Last week I invited you into a season of adventure and leadership discovery.
But first, this is why it’s important: We’ve had 2 years of everything taking a toll on everyone. Everything changed right in front of us, and accelerated us into a world we could little have imagined.
Almost all of us have experienced a loss of encouraging, supportive community. (Ask one of your leaders to take a look at “The Art of Invitation” developed by a gifted leader in the PLI family.)
For the last 2 years we’ve lived with fear! Fear of losing control, of losing what we love. And fear of what we’ve known and valued…that’s been important in our congregation! Fear lurks behind all types of attitudes and behaviors and misbehaviors these days.
You and your leadership board don’t need more facts, right? So, let’s continue our adventure and leadership discovery with another story from my early days as a leader.
WE GOTTA DO STEWARDSHIP!
From the short historic context I offered last week, it would be no surprise to you that our church and school were a financial train wreck. On a $400,000 budget my first year, we had a $100,000 planned deficit! Add to that a million dollar estate gift that had fueled the budget for 20 years but was almost gone. Our church had not only used up the income from the estate, but had chiseled away at the principal, as well!
(Ironically, it’s always a problem when a church has more money than it does vision!)
So, bad news for us became good news for us. The crisis created the opportunity to dream of a new future. (More on that another time.)
But, the immediate besetting anxiety-producing result were elders meetings. One after another. Harold would usually start the conversation: “Pastor, we gotta do stooooowardship.” The first syllable elongated for my benefit I think.
Let me tell you! I was no “expert” in the room!
I think I probably mumbled something. Or, better… I probably bowed my head in silence thinking Harold had said: “Pastor, you better pray. We’re a mess.”
I’m smiling now!
Where I feared to trod, equally ill-equipped elders chimed in!
“We just gotta tell everyone they have to give more.”
“I was at the hospital the other day and saw these gold leaves on the donor wall. We should do that.”
Tiny, the engineer on the board, said: “I figure if our worship attendance grew from 375 to 475, it would solve all our problems. Or the companion analysis, if the current attendees each gave xx dollars more per week…”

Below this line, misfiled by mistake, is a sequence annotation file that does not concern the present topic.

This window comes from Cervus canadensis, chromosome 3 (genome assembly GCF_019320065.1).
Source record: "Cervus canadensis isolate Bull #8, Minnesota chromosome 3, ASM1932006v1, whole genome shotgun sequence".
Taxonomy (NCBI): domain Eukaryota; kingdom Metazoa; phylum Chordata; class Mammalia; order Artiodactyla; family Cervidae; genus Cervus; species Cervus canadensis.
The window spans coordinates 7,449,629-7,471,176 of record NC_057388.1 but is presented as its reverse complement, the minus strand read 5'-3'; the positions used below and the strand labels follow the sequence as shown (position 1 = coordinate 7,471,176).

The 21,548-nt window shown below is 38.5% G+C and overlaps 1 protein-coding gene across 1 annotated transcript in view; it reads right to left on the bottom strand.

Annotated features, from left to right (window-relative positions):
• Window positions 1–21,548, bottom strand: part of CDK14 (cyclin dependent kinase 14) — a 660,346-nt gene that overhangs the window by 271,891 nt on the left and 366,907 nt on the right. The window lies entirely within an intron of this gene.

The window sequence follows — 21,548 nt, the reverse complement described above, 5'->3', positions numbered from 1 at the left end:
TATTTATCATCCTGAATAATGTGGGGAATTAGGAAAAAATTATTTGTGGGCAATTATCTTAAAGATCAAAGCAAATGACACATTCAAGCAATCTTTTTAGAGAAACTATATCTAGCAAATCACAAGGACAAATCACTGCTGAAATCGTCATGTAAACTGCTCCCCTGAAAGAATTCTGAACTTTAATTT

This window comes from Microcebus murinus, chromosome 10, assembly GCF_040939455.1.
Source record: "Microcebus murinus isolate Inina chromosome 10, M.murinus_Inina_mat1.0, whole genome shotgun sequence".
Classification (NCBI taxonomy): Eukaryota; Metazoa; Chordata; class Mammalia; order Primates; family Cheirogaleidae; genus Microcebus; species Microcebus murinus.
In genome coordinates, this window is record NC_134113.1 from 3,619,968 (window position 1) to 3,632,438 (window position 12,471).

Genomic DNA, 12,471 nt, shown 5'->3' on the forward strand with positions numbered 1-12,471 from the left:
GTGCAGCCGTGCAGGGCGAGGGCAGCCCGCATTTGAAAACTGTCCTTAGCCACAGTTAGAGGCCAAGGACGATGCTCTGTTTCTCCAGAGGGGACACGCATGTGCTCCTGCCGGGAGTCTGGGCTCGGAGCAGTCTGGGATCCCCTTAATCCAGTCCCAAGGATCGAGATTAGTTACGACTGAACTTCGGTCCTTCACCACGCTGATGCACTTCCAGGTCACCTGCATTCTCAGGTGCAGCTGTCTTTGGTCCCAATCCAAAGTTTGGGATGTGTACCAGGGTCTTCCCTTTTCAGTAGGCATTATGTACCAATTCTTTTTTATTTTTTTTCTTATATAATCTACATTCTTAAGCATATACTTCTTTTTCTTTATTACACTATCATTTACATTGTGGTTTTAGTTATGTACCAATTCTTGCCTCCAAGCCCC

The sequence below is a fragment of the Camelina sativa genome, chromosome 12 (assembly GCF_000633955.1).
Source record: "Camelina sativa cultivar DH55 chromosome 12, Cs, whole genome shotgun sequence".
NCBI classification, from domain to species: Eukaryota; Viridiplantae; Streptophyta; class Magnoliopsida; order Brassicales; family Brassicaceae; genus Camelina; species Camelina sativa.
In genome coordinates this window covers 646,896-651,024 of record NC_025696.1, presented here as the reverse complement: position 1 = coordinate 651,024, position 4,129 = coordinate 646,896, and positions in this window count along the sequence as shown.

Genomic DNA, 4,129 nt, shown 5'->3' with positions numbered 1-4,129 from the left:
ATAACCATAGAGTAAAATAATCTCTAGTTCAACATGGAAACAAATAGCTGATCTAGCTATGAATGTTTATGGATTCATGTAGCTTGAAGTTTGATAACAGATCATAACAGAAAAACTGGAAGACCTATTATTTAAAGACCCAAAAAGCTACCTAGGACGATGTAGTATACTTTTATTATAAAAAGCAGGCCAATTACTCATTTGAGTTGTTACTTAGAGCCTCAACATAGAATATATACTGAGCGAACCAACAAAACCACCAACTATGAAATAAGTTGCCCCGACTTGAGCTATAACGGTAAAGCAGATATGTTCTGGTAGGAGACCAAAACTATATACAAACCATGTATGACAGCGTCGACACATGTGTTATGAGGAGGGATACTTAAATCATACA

Funny: None of us proposed teaching what the Bible said about giving or money or our attitude toward it! None of us proposed that we preach that by Jesus’ life, death, and resurrection He had offered a substitute sacrifice for our sins that was worthy motivation to order our lives (and money) in response to Him!
Actually, it’s not funny at all, right? It’s interesting that when anxiety begins to reign in the congregation we forget all kinds of things that we would otherwise never forget!
So, finally one Sunday I told the congregation everything I knew about stewardship. It went something like:
“If you have some money, you should start giving some money.”
(Keep in mind I’m less than a year out of seminary and whatever they taught about it, I had missed! PLI leaders today get a great introduction to the basics of stewardship in Leadership Essentials and a robust dive in Senior Leader.
I was probably a pretty average communicator (okay, below average) at that juncture, so it probably didn’t mean much to most folks… except one. White haired, distinguished, “pillar of the congregation” John was waiting for me afterwards: “If you use the word ‘money’ around here any more, there won’t be anyone in these pews!”
I didn’t know much about being a pastor yet, but emptying the pews didn’t seem like a good thing after my stern rebuke. (Funny how singular, even brief, encounters can wrongly shape our attitude toward ourselves or how we lead!)
I, of course, learned: Don’t say certain things, like stewardship, or people get angry.
A Call to Adventure
If you’re feeling stuck, or fearful, or discouraged, or just exhausted, take a deep breath, and let’s lock arms together for a moment. Know that you are not alone; I’m here with you, and I’m here to encourage you.
Get a group of your leaders reading these summer blogs. (They can sign up to receive the emails.)
Smile a bit. Feel free to laugh at my mistakes. Listen for a seed of informative truth.
Shut down the need to act like an expert.
Admit that we should have been discipling people and developing leaders all along even when we didn’t know what we’d need them for!